To date, the genetic loci associated with disease and economic traits have been identified in livestock based on linkage analysis or genome-wide association studies. These analyses require the use of numerous genetic markers, of which microsatellites have been utilized most extensively because they allow for the easy genotyping of allelic variation at each locus using PCR. In the domestic goat (Capra hircus), microsatellite markers are powerful tools for various genetic studies, such as the estimation of intra- and interpopulation genetic diversity, linkage analyses of phenotypic traits, and marker-assisted selection of favorable phenotypes; however, the studies on goats are less extensive than those on other major livestock. The aim of this chapter is to summarize the currently available information on goat breeding using microsatellite markers. In particular, we use various studies, including our own recent work, to illustrate how these markers may be used to identify phenotypic traits.
Part of the book: Microsatellite Markers
Acquired hearing loss, which includes age-related hearing loss and noise-induced hearing loss, is a common hearing impairment and shows phenotypic variability. One reason for phenotypic variability is influence of genetic background. The modifiers underlying genetic background are modulated and advance the hearing phenotypes through gene-gene interactions with other etiological genetic factors. Moreover, the modifiers play a role in the susceptibility of environmental hearing risk factors, namely, the strength and weakness of environmental susceptibility often modulate and advance hearing phenotypes via gene-environment interactions. The complicated gene-gene and gene-environment interactions make genetic analysis of acquired hearing loss difficult. In particular, the effects of environmental factors cannot be completely excluded or controlled. Although genome-wide approaches to identify genetic modifiers have proven challenging in humans, the responsible genes and mutations are widely unknown. In this chapter, we suggest that mouse models are useful for studying genetic background effects for acquired hearing loss. The genetic analysis of mouse models identified the genetic modifiers. We review the genetic research in mouse models for acquired hearing loss to identify and confirm the modifiers by both forward and reverse genetics approaches.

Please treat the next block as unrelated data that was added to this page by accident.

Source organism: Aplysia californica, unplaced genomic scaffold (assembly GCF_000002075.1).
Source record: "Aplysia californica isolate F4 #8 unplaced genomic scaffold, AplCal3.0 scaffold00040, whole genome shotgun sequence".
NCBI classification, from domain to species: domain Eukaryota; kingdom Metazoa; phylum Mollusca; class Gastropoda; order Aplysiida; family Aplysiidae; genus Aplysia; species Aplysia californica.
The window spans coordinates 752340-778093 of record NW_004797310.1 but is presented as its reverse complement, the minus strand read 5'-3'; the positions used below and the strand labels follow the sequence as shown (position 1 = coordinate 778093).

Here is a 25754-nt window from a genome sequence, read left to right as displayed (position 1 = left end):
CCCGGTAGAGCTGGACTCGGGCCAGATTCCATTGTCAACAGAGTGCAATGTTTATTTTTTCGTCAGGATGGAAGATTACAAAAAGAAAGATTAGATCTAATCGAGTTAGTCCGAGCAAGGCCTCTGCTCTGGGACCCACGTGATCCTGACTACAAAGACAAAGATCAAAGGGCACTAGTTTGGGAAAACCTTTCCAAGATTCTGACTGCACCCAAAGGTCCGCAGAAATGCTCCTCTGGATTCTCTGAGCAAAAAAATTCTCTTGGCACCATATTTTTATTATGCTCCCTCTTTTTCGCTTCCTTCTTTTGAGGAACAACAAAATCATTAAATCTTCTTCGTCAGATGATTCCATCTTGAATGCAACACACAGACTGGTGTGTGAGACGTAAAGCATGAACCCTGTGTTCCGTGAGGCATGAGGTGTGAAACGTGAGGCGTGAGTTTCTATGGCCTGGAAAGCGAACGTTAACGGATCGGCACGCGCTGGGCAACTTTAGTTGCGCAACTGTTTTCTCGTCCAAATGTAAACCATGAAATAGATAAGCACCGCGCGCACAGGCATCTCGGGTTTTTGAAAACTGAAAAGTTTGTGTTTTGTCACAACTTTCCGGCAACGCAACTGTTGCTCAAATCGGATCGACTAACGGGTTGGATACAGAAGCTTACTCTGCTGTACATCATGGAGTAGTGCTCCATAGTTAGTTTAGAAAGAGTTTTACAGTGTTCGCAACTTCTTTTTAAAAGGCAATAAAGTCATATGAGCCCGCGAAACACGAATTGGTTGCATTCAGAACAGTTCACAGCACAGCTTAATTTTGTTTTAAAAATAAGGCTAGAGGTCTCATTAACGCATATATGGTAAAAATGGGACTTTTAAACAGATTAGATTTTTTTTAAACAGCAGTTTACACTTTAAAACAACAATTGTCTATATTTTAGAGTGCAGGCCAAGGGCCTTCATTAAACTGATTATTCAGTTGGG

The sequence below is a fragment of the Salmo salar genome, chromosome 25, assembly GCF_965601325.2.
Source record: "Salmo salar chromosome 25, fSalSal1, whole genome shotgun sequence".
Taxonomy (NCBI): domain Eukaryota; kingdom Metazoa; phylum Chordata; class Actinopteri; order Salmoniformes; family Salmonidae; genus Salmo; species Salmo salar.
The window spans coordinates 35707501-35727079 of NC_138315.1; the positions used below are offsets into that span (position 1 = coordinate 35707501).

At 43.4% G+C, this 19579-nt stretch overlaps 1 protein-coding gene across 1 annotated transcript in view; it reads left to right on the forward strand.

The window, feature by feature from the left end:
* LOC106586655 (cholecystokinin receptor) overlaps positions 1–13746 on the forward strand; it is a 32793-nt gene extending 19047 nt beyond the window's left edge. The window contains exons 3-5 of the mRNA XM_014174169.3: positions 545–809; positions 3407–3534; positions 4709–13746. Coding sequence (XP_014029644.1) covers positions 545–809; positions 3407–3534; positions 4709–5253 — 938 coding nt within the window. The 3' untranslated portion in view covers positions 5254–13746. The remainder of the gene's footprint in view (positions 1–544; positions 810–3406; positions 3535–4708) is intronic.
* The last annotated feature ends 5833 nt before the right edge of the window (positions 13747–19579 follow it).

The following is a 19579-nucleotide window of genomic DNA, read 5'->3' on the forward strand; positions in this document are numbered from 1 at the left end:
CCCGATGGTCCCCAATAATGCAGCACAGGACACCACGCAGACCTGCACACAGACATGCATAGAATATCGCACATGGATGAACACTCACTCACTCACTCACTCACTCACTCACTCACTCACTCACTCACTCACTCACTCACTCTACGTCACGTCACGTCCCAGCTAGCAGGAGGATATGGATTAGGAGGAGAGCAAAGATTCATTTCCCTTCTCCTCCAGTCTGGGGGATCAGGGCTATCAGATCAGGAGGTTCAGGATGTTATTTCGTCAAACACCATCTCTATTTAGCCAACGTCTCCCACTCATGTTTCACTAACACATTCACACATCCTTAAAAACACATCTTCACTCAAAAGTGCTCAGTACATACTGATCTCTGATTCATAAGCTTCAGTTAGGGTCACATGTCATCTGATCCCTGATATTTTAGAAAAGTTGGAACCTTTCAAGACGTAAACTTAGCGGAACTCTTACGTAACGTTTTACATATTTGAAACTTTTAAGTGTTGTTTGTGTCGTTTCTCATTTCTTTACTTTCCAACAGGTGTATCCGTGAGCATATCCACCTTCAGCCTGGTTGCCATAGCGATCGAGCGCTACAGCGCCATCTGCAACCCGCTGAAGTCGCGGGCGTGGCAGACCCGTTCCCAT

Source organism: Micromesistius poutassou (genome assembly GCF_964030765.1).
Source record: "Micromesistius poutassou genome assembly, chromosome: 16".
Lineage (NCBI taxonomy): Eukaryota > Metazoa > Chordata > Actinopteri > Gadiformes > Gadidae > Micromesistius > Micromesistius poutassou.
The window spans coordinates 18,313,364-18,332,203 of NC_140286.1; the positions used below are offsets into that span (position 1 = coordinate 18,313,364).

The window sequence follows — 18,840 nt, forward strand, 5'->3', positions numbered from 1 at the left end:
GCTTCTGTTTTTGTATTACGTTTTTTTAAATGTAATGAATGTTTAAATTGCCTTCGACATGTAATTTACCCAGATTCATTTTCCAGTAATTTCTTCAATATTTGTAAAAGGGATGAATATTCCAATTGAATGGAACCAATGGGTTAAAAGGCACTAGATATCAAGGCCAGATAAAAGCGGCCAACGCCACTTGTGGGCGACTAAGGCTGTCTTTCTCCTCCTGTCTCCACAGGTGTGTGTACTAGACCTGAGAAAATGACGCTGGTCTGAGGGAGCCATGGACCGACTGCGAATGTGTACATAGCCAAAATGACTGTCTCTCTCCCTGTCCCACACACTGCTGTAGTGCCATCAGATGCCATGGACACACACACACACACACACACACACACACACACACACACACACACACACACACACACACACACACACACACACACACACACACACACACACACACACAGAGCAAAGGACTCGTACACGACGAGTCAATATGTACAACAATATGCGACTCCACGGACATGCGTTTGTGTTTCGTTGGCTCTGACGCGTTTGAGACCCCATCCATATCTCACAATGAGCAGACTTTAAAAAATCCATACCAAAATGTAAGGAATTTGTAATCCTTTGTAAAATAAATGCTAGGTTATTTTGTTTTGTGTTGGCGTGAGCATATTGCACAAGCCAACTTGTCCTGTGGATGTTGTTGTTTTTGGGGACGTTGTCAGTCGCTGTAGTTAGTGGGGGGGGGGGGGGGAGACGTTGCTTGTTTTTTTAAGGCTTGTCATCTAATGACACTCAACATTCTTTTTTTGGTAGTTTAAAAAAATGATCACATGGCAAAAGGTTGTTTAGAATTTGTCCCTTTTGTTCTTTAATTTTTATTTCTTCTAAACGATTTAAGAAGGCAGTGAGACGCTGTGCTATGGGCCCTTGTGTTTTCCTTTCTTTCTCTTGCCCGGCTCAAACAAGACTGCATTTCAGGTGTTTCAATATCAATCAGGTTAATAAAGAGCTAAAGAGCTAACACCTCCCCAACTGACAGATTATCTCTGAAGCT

Part of the book: An Excursus into Hearing Loss